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Services

Outreach Services


NVRC Outreach Services


Empowerment through education is a major part of NVRC’s mission. Our programs in the community bring information and resources to people with hearing loss, introducing them to a range of possible solutions to improve the quality of their lives. These programs include:

NVRC also offers educational programs in our large, all-access meeting room which is equipped with an audio loop. CART is also offered at our programs, as well as sign language interpreters. Recent program topics at NVRC include:

  • Hearing Loss & Dementia
  • Making Your Home Accessible and Safe

“Mis-Communication or Missed Communication? – The Challenges of Hearing Loss” awareness trainings are also given to agencies, organizations, and businesses. These trainings are designed primarily for the hearing community: employers, caregivers, planners, business leaders, emergency responders, and others about the impact of deafness and hearing loss on communication.

One-on-one hearing screenings and mentoring are also key elements of our outreach services. A screening helps determine if you could benefit from having a comprehensive hearing evaluation by an audiologist. This free service gives individuals an opportunity to ask questions, voice concerns and get information specific to their needs. Screenings are offered in the community and at NVRC.

NVRC can also be found promoting all of its outreach and other services at health fairs, information expos, and local conventions.

Click below to find out what is happening in your area!

Arlington County, Virginia Fairfax County, Virginia Loudoun County, Virginia

VA TAP Program

Virginia Technology Assistance Program (TAP)


What is the Technology Assistance Program (TAP)?

Offered by the Virginia Department for the Deaf and Hard of Hearing (VDDHH) TAP provides telecommunication equipment to qualified applicants whose disabilities prevent them from using a standard telephone.

Who is eligible for TAP?

To qualify for the program, you must be deaf, hard of hearing, Deafblind, or speech disabled. You must also be a Virginia resident and meet income eligibility requirements that are based on household income and family size. While there are no age restrictions, all applications from minors must be co-signed by a parent or legal guardian.

How does the program work?

Equipment is provided to qualified individuals on a Loan-to-Own (L2O) basis. This gives qualified recipients up to 30 days to decide whether to keep, exchange, or return the equipment. If following the 30-day period, the recipient feels the device enables him or her to successfully communicate over the phone, he or she retains ownership of the device.

Assistive devices available through TAP L2O include:

  • TTY’s (text telephones)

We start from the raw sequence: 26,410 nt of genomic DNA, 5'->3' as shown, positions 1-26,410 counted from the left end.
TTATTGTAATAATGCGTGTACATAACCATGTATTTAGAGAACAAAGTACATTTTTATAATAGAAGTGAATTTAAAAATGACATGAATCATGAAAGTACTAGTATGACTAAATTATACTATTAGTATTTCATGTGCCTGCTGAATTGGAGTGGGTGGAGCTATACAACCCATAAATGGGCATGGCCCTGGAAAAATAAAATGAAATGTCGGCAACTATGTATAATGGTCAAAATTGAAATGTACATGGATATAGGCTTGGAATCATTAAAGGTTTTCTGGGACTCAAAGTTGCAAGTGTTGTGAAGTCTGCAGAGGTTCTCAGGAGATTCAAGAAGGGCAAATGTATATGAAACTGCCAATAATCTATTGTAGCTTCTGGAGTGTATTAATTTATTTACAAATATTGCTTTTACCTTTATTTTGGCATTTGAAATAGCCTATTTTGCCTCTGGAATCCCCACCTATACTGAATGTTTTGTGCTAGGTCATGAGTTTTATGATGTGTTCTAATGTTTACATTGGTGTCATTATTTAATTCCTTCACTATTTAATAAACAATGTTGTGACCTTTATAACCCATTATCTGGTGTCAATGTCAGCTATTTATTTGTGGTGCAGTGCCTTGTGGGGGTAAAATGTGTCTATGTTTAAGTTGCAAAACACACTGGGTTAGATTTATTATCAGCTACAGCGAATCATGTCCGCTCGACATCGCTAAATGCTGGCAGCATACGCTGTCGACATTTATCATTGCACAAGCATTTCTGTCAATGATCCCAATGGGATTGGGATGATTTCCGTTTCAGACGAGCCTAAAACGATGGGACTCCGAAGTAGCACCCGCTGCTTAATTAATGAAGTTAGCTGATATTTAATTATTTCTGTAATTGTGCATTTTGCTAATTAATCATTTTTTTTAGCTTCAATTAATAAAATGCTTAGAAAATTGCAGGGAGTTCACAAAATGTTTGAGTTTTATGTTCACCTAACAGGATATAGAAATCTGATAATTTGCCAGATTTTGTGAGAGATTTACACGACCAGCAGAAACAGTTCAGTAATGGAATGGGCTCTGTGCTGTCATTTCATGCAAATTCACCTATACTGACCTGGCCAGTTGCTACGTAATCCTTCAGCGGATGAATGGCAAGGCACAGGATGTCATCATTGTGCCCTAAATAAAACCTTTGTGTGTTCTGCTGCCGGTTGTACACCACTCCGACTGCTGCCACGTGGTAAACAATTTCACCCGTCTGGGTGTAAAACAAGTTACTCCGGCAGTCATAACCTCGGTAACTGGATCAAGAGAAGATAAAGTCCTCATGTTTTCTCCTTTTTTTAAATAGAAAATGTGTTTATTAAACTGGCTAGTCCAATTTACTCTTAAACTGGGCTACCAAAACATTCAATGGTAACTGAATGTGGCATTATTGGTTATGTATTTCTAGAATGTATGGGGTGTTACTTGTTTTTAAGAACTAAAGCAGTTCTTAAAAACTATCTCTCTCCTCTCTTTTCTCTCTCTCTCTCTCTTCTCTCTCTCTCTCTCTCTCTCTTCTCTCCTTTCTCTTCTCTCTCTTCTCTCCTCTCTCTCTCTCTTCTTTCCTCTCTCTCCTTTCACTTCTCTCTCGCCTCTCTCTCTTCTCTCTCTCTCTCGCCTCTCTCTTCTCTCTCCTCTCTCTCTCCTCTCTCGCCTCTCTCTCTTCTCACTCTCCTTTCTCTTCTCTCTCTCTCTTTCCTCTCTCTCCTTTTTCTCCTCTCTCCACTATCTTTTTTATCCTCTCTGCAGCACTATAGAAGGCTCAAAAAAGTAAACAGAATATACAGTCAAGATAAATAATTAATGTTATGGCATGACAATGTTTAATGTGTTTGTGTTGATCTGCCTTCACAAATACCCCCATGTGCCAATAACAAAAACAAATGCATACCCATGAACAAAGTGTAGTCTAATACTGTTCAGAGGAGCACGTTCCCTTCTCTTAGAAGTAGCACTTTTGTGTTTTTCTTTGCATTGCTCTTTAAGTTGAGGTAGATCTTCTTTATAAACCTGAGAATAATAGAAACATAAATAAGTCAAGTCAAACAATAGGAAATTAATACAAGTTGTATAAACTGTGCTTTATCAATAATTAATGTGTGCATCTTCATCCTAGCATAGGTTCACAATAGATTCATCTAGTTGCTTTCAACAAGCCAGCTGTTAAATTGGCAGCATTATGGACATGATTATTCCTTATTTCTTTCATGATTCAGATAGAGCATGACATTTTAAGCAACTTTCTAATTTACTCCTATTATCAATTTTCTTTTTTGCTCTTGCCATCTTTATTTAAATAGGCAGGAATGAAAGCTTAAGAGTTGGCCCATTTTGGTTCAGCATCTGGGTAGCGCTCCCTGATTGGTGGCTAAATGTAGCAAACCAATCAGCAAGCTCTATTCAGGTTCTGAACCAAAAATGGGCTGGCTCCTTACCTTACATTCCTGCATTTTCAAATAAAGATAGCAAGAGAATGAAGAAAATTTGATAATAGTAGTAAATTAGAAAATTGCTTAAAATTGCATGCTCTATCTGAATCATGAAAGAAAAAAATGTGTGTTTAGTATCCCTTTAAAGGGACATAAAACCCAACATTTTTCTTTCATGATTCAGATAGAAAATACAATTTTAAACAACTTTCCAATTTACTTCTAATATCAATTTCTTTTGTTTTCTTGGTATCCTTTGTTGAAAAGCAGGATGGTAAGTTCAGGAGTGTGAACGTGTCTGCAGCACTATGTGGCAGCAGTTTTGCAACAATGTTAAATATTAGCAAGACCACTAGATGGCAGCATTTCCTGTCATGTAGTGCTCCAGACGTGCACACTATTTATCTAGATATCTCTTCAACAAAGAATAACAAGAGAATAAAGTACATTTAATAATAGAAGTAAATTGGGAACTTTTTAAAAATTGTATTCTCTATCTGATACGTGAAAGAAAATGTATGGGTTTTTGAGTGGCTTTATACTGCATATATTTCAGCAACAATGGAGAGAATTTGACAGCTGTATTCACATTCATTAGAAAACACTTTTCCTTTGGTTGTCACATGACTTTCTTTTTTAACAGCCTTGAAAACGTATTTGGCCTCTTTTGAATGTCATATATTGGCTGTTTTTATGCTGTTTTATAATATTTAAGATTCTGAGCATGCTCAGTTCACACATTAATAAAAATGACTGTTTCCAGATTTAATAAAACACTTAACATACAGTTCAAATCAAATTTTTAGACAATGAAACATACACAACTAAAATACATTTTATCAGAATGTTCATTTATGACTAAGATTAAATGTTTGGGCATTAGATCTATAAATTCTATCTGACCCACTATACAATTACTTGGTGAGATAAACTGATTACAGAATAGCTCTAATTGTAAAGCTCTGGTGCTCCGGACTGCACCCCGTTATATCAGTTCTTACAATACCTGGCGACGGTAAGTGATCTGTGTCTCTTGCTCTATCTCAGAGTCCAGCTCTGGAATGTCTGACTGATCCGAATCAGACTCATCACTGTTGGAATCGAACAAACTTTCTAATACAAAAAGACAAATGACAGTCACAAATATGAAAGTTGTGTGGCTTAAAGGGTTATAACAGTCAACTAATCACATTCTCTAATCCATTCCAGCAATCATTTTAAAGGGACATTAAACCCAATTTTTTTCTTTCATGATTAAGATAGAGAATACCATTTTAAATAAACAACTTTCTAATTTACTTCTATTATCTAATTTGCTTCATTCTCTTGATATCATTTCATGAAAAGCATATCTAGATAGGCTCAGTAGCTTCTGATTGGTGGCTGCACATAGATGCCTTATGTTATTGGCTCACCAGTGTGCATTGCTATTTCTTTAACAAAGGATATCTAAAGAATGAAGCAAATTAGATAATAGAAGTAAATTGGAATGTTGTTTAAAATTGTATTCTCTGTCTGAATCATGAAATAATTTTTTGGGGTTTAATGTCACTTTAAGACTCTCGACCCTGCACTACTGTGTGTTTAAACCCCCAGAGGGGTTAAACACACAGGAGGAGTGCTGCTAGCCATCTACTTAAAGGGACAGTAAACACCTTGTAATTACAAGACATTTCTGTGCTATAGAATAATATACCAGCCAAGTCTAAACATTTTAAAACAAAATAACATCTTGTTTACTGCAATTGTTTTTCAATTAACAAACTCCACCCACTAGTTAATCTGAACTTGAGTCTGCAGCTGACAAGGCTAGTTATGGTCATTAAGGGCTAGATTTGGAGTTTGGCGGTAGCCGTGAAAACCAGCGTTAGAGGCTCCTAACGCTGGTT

• Amplified telephones
  • Voice Carry Over (VCO) phones
  • CapTel®, captioning telephones
  • Outgoing speech amplifier phones
  • Signalers for the phone and door
  • Hearing Carry Over (HCO) phones
  • Other devices available by special request

Virginia Veterans with a hearing or speech loss and have documentation of their Honorable Discharge (form DD-214) automatically qualify for TAP equipment at no cost.

Note: All devices through TAP carry a one-year manufacturer’s warranty, and training on use of the equipment is available. TAP participants can apply for new equipment every four years.

To receive more information contact Debbie Jones at:
Call or Email: Voice: 703-352-9055 • Videophone: 571-350-8656 Email: info@nvrc.org


Technology Services


Technology


Hearing Aids
How do you know if you might need a hearing aid?  What should you look for when choosing a hearing aid?  Should you work with an audiologist or a hearing aid specialist?  What is a telecoil, and should you get one in your hearing aid?  For information on these questions and more, click here. 

Cochlear Implants
How does a Cochlear Implant work? Am I ready for a Cochlear Implant? How do I get a Cochlear Implant? Does insurance cover Cochlear Implants? For information on these questions, click here.

NVRC's Assistive Technology Demonstration Center
NVRC has an Assistive Technology Demonstration Center. We have devices on display that are designed to enhance the quality of life for persons with hearing loss. This gives you an opportunity for a hands-on experience with the equipment before you buy.  click here for more information.

Virginia Technology Assistance Program
The Virginia Department for the Deaf and Hard of Hearing (VDDHH) established the Technology Assistance Program (TAP) to provide assistance to Virginia residents who are deaf, hard of hearing, deafblind, or speech-impaired in getting the telephone equipment they need to stay or become more independent. Click Here 
or download PDF Fact Sheet  for more information.

Relay Services
What is the Relay Service?  How does it work?  Who uses the Relay?
For answers to these questions and more, click here.